Following research that music education improves academic attainment, every Year 7 pupil at Rossall School will learn to play a wind instrument.
A wealth of scientific research over the last decade is proving that music education is a powerful tool for improving children’s attainment. At Rossall School, they have purchased an extensive array of brass and woodwind instruments so that every pupil in Year 7 can benefit from playing. Alongside the practical work, the Year 7 pupils will also be learning the theory.
Outside of lesson time the pupils are encouraged to join the brass and woodwind school ensembles that meet at lunchtime and after school.
Music study requires a high degree of precision in auditory processing; this means that musically trained children are better able to distinguish subtle details of speech, leading to improved reading, better comprehension, and also a greater ability to interpret what other people, both children and adults, are really saying.
Proven results show that at the end of the academic year the pupils will have:
• Enhanced their speech and reading skills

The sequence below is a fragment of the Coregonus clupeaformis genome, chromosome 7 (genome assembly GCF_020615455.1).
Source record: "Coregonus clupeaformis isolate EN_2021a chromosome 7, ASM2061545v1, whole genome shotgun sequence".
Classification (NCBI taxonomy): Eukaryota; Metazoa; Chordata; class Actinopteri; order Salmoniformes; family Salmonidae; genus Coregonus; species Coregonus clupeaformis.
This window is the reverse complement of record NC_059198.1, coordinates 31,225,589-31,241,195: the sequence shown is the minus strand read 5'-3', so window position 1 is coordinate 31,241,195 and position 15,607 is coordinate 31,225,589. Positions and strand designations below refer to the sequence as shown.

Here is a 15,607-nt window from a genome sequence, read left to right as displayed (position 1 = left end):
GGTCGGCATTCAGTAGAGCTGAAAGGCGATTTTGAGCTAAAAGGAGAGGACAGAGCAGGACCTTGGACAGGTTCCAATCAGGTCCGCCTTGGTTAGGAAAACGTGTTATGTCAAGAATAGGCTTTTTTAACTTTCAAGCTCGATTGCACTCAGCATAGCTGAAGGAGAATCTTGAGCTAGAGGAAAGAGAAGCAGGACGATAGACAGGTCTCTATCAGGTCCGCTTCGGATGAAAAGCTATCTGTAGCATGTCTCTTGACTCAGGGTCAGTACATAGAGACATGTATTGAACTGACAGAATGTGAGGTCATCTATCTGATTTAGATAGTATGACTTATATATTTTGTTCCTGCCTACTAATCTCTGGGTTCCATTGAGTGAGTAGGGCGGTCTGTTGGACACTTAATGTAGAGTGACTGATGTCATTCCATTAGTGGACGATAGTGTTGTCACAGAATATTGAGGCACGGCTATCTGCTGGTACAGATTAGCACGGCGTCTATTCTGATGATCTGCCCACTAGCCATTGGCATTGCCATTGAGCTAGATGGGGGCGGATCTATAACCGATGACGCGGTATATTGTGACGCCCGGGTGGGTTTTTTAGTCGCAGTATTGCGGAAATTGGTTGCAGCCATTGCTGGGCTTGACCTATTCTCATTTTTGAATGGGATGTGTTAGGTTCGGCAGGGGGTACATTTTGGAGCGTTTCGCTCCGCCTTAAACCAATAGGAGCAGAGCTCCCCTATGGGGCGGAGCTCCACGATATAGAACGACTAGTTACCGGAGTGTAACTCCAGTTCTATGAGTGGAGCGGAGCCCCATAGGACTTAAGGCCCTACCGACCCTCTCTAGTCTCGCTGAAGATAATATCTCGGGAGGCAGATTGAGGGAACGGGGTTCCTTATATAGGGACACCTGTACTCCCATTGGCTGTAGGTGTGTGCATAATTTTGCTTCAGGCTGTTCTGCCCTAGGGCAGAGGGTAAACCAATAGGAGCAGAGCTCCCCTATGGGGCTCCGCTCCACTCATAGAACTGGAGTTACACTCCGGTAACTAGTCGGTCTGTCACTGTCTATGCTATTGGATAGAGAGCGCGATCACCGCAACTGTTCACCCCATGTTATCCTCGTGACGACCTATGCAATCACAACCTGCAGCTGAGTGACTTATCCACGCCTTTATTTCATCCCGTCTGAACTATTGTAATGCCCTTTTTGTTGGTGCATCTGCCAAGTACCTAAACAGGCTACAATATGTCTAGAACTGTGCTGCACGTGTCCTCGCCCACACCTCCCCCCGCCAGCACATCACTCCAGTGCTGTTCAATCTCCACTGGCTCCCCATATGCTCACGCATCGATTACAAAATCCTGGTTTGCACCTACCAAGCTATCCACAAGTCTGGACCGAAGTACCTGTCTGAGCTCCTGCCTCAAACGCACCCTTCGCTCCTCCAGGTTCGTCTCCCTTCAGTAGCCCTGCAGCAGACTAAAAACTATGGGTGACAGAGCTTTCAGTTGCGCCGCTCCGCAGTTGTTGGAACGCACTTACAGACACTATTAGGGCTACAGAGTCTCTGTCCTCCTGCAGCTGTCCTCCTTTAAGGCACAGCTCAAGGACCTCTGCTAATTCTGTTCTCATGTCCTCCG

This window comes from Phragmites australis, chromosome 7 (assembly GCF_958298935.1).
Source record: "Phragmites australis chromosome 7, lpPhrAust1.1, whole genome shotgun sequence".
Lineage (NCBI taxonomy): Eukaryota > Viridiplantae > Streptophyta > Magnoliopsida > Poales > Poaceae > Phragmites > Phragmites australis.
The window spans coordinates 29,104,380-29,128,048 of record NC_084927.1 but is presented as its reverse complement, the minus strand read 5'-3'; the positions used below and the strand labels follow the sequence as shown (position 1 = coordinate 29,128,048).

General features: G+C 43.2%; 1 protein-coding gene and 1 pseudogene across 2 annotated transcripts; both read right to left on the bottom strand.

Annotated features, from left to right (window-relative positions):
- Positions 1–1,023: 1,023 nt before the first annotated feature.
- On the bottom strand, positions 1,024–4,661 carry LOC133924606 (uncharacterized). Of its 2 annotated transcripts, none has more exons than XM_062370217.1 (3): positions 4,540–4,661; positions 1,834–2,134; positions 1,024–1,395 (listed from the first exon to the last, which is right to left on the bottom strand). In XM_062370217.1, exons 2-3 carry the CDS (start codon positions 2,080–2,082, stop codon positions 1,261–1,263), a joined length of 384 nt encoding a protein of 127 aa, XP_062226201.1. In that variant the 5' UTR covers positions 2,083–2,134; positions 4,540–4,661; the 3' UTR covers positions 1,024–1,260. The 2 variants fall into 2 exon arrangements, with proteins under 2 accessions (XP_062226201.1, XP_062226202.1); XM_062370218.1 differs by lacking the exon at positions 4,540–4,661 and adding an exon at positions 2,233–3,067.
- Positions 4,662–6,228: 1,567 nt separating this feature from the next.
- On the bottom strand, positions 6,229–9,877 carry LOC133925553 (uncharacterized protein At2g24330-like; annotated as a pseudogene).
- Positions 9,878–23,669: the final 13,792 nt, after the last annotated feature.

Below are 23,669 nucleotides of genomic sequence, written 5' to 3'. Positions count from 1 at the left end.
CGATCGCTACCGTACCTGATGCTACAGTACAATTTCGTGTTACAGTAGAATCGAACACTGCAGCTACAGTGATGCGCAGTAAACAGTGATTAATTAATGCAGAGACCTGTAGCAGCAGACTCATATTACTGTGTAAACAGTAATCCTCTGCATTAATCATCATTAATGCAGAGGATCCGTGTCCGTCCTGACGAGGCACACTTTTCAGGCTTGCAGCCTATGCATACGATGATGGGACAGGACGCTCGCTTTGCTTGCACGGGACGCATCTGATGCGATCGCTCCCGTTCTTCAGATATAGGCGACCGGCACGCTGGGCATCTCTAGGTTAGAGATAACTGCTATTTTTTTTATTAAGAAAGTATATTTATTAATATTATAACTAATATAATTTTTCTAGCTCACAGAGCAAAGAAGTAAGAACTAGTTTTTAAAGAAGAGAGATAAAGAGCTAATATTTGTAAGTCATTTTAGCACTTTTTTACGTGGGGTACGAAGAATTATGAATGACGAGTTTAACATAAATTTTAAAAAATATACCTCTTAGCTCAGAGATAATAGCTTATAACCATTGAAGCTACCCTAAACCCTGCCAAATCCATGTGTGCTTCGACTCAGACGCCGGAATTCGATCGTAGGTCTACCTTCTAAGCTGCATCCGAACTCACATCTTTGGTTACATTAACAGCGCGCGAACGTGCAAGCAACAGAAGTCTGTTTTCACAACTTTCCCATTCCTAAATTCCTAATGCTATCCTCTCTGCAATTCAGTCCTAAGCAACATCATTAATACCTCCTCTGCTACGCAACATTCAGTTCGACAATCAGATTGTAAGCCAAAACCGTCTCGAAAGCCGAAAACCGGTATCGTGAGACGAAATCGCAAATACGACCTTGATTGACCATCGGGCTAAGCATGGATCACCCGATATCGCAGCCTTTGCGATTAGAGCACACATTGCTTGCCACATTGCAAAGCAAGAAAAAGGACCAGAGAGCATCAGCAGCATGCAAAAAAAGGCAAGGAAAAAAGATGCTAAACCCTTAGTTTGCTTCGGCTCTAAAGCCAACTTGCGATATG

• Focused attention for sustained periods
• Increased their sense of empathy for others
• Learned to read and perform music
Director of Music, Mrs Margaret Young, who is spearheading the project, stated: “A primary school in Yorkshire trialled the same scheme and saw their SAT results increase by 20% in 2015. I truly believe the cultural enrichment provided by this programme will have a direct impact on the positive learning culture and subsequently contribute towards improved results. This is a really exciting time for Rossall.”
The results of the Rossall Programme will be reviewed at the end of the year, when it is hoped that the initiative can be rolled out to the Year 8 and 9 pupils.